To Beep or Not to Beep

Vince Bailey

March 2008

This writing is a heartfelt testament to a dramatic conversion I underwent a number of years ago. Its purpose is to coax the foot-dragging, nay-saying bean-counters in our industry from the security blanket of their Stone Age takeoff methods, and help to convince them of the technological advantages available to them in the digital era.

Not that any of my colleagues would dream of labeling me a technogeek, or anything close to it. Actually, many of my digitizing skills can best be described as pre-emergent. In fact, I have to get one of my kids to turn on the TV for me. It’s pathetic. My point is that if I can make the leap, nearly anybody who still has all of his fingers can, too. And thanks to the tireless prodding of a forward-looking mentor, and my own fixation with professional self-preservation, I devoted a significant chunk of well-spent hours to learning the basics of one of the more popular computerized drywall estimating programs. It’s been 10 years now since I traded such relics of the past as "the wheel” for the audio-visual stimulation of a beeping digitizer pen, and the difference it has made in my professional life has been startling, if not staggering.

For those few of you who are stubbornly cowering in the shadows of obsolescence, most estimating programs consist of two main components: the takeoff program and the estimating/management program (some programs have integrated the two, but they are essentially still distinguishable). The takeoff portion generally consists of digitizing hardware—an electronically plotted plan table/grid and a digitizing stylus, or pen, which beeps when it registers scaled lengths or squared quantities according to the plans, which are overlaid on the grid. The estimating/management portion of the program imports the quantities determined on the takeoff program and organizes the information for evaluation, modification and dissemination in a logical, useful format.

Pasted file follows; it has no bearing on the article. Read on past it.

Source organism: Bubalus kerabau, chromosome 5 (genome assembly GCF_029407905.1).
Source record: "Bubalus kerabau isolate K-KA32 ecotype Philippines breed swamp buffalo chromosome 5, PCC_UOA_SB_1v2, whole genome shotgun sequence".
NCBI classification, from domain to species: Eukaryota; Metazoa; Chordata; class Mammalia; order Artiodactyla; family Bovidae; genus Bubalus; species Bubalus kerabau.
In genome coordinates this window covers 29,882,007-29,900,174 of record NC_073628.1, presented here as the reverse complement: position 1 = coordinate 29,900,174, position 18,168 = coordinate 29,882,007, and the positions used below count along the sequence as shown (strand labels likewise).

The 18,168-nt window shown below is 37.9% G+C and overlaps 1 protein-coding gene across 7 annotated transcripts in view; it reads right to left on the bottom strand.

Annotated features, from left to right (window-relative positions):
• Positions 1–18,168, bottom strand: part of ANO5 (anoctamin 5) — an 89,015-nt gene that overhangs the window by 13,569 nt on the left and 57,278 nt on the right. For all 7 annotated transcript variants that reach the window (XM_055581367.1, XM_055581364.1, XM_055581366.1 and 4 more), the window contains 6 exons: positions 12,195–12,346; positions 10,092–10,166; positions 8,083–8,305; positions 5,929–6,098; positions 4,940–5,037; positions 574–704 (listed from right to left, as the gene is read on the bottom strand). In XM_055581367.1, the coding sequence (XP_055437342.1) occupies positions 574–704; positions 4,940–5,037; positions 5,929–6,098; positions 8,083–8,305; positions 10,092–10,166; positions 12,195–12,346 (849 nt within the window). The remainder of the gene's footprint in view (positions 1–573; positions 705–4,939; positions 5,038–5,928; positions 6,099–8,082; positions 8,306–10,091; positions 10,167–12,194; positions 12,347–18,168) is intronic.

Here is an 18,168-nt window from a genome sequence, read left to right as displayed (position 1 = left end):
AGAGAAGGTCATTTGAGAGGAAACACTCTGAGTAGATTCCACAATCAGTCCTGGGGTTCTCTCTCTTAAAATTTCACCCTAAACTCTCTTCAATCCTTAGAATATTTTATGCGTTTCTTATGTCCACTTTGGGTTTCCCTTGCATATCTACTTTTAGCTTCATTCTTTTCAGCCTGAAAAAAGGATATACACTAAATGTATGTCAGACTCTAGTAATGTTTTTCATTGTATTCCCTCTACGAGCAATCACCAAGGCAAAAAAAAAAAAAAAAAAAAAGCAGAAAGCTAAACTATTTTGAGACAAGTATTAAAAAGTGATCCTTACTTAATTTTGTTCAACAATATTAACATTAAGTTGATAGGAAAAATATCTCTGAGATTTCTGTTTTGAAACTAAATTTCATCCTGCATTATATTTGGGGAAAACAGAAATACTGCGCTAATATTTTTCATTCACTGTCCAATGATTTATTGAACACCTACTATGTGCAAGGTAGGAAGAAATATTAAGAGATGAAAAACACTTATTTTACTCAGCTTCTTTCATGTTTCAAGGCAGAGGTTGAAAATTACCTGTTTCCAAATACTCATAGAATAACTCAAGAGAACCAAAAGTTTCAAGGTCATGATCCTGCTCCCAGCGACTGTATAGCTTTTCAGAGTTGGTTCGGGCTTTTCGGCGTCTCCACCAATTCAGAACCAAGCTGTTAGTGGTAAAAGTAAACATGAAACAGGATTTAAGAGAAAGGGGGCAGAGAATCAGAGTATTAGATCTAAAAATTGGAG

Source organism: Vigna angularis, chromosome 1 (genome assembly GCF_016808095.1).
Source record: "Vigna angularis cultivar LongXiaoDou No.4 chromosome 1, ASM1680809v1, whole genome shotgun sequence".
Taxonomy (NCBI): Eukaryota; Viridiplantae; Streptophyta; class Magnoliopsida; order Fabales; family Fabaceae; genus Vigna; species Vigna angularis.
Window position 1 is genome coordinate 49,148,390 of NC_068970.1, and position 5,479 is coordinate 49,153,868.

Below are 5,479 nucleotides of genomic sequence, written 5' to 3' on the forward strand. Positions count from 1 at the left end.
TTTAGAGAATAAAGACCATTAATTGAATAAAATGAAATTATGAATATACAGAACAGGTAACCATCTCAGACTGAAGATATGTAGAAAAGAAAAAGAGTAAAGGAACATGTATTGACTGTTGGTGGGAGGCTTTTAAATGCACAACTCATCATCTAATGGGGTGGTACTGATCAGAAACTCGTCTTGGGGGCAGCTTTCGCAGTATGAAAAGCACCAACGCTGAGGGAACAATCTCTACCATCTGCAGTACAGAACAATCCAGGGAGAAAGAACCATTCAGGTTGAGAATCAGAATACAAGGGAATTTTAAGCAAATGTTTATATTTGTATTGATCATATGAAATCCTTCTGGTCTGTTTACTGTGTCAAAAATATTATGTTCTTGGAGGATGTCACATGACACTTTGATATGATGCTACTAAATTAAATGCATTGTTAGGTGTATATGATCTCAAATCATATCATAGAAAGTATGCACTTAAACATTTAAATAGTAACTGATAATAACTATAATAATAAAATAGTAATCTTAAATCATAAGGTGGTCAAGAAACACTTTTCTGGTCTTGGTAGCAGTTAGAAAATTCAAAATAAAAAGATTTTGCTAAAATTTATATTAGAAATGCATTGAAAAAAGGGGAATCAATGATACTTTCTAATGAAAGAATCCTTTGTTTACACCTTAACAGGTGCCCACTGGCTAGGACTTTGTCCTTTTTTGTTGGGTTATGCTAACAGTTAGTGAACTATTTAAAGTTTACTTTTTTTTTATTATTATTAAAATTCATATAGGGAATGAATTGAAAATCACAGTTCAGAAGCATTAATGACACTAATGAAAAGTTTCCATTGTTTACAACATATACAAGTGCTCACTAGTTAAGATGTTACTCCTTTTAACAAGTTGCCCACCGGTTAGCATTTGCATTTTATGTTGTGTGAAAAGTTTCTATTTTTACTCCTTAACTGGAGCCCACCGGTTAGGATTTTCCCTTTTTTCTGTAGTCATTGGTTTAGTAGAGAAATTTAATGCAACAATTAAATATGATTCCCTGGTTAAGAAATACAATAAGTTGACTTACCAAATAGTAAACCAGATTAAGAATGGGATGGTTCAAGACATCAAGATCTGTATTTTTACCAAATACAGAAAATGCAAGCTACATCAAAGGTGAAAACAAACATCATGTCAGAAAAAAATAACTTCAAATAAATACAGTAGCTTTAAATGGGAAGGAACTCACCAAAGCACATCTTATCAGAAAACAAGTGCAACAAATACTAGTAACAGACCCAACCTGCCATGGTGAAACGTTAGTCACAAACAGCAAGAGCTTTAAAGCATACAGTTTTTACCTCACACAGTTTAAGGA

What can all of this mean? Higher volume, greater accuracy, ease in modification, better organization, concise analysis, clarity of results.

In a word: much.

Oh, I know, for some of you, it’s almost beyond belief that scale-tape dinosaurs and techno-holdouts in our business still exist in any significant numbers, but trust me—they’re still out there. I’ve seen them … I’ve talked to them … and they don’t even know they’re dead! Maybe, just maybe if I regurgitate a list of the excuses I’ve heard them use to cling to an antiquated past, and try to de-bunk these weak rationalizations one by one, I can dispel some of the unfounded resistance. Here’s a sampling of what I’ve heard:

The learning curve appears too difficult, too time-consuming. Actually, most programs offer a number of differing approaches to learning as part of the package, any number of which are designed to conform to individual students’ differing levels and styles of assimilation. These approaches include hard-copy manuals, computer tutorials, telephone tutorials and classroom seminars. Most programs are organized into logical, easy-to-learn segments, and are well within the grasp of any reasonably intelligent student. During my own transition period, I availed myself of all of the above approaches, and was able to turn out well-analyzed estimates on average-size commercial projects within a week’s time.

Probably not compatible with other software my company is running. Pooh. Virtually all estimating programs run with current versions of Windows or Mac. In fact, many programs interface with common accounting programs, and can import or export data with the click of the mouse.

Too complicated for my simple operation. Only if you want it to be. The variety of sophistication in programs available on the market ranges from those suited to small residential "Ma and Pa” outfits, to those custom-tailored to meet the needs of multi-million-dollar commercial operations with specialized scopes of work.

Too costly; can’t afford it. Can’t afford not to. With all of the competition and the diversity of sophistication, programs can run from less than a thousand dollars to in the tens of thousands, and higher. The counterpoint is this: In terms of volume, accuracy and professional efficacy, the gains that the available technology now allows can easily offset the costs in a matter of months.

Obviously, my brief attempt to share my techno-conversion with wheel-spinning refuseniks barely touches on the advantages that a Jurassic Age estimator can realize with a little investment of resources. When pressed to sum up my argument for a progressive path, I’d have to cite the sadness that the very mention of obsolescence invokes. And say what you will about construction estimators, sadness in no way describes our lot. So if I have persuaded even one of you colored-pencil relics to budge from the shadows of antiquity, into the beeping and flashing excitement of the digital era, my effort in this writing has been rewarded.

Vince Bailey is an estimator/operations manager for San Juan Insulation and Drywall, Durango, Colo.